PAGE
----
Lucas Hilderbrand is an Associate Professor of Film and Media Studies and Visual Studies at the University of California, Irvine. He is the author of the books Inherent Vice: Bootleg Histories of Videotape and Copyright and Paris Is Burning: A Queer Film Classic and essays that have appeared in Camera Obscura, Film Quarterly, GLQ, Journal of the History of Sexuality, Women and Performance, Jump Cut, and Resolutions 3, among other venues. He co-edited (with Lynne Sachs) a special issue of Millennium Film Journal on "experiments in documentary" and co-curated (with David Evans Frantz and Kayleigh Perkov) the exhibition and catalogue Cock, Paper, Scissors for the ONE National Gay and Lesbian Archives.
Can I Get a Witness?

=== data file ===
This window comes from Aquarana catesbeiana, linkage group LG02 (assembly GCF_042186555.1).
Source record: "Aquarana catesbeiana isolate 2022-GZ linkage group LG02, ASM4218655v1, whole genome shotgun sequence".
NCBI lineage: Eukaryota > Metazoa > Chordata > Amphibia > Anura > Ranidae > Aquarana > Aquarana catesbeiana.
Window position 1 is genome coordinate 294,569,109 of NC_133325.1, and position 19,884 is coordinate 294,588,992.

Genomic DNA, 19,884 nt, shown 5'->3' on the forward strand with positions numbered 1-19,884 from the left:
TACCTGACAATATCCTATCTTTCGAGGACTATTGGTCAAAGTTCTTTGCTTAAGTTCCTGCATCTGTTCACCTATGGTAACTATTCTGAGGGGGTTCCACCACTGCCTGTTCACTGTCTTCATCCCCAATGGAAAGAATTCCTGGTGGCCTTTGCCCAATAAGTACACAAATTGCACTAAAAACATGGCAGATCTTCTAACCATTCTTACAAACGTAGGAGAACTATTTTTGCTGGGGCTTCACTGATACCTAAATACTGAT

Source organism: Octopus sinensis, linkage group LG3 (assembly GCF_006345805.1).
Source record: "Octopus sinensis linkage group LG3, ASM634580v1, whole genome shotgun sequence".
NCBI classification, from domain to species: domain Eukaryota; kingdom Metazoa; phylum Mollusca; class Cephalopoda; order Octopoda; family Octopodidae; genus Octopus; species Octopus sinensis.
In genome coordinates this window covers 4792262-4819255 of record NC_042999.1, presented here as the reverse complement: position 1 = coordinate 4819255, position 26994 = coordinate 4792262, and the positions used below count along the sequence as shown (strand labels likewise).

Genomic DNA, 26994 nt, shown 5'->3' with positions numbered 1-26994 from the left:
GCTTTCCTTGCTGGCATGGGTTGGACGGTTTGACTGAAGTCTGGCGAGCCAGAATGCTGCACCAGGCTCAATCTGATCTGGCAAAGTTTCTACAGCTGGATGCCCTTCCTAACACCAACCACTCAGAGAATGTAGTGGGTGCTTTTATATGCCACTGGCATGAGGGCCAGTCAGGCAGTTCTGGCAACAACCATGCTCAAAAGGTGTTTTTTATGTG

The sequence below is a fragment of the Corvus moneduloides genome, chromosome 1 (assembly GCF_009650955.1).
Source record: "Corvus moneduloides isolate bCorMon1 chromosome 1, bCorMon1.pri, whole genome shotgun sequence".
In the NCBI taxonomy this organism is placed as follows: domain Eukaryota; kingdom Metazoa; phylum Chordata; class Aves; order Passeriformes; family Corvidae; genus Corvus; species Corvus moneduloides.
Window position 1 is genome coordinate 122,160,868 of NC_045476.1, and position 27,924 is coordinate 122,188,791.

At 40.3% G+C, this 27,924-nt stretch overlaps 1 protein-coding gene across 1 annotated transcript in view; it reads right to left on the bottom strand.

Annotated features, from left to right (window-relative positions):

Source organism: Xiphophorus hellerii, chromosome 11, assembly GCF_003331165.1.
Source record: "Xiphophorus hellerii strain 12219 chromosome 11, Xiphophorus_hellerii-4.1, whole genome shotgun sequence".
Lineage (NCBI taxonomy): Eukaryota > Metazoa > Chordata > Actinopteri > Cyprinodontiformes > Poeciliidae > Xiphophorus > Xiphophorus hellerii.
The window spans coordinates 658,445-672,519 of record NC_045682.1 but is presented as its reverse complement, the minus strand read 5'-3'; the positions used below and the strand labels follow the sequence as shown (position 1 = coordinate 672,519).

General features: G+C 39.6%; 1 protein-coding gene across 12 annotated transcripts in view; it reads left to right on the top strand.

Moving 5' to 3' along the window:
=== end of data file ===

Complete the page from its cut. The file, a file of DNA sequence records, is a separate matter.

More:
by Tracy Biga MacLean
Can I Get a Witness?Tracy Biga MacLean
Early in ocularis: Eye Surrogates (Betacam, 21m, 1997) the following words appear as text on the screen: “The new surveillance transcends distance, darkness and physical barriers. It transcends time. It has low visibility or it is invisible. It is often involuntary.” “The new surveillance” in the sense of contemporary observational and regulating practices is a concept that relies on new forms of representational technologies such as cheap, closed circuit video systems, GPS, and sophisticated aerial photography. This new surveillance, considered within the broad terms of contemporary strategies of monitoring, is the principal concern of Tran, T. Kim-Trang’s 4th tape in her 8-part Blindness Series. The phrase “often involuntary” can be read in two ways. Most obviously, the objects of surveillance may be unaware of the monitoring. But “often involuntary” may also refer to the act of representation itself. The mounted camera that runs 24 hours a day, every day, or one prompted automatically by motion detection can record without the presence of an operator. Surveillance, in these “often involuntary” modes has become highly visible as an artistic theme and formal method in both contemporary art practice and popular culture.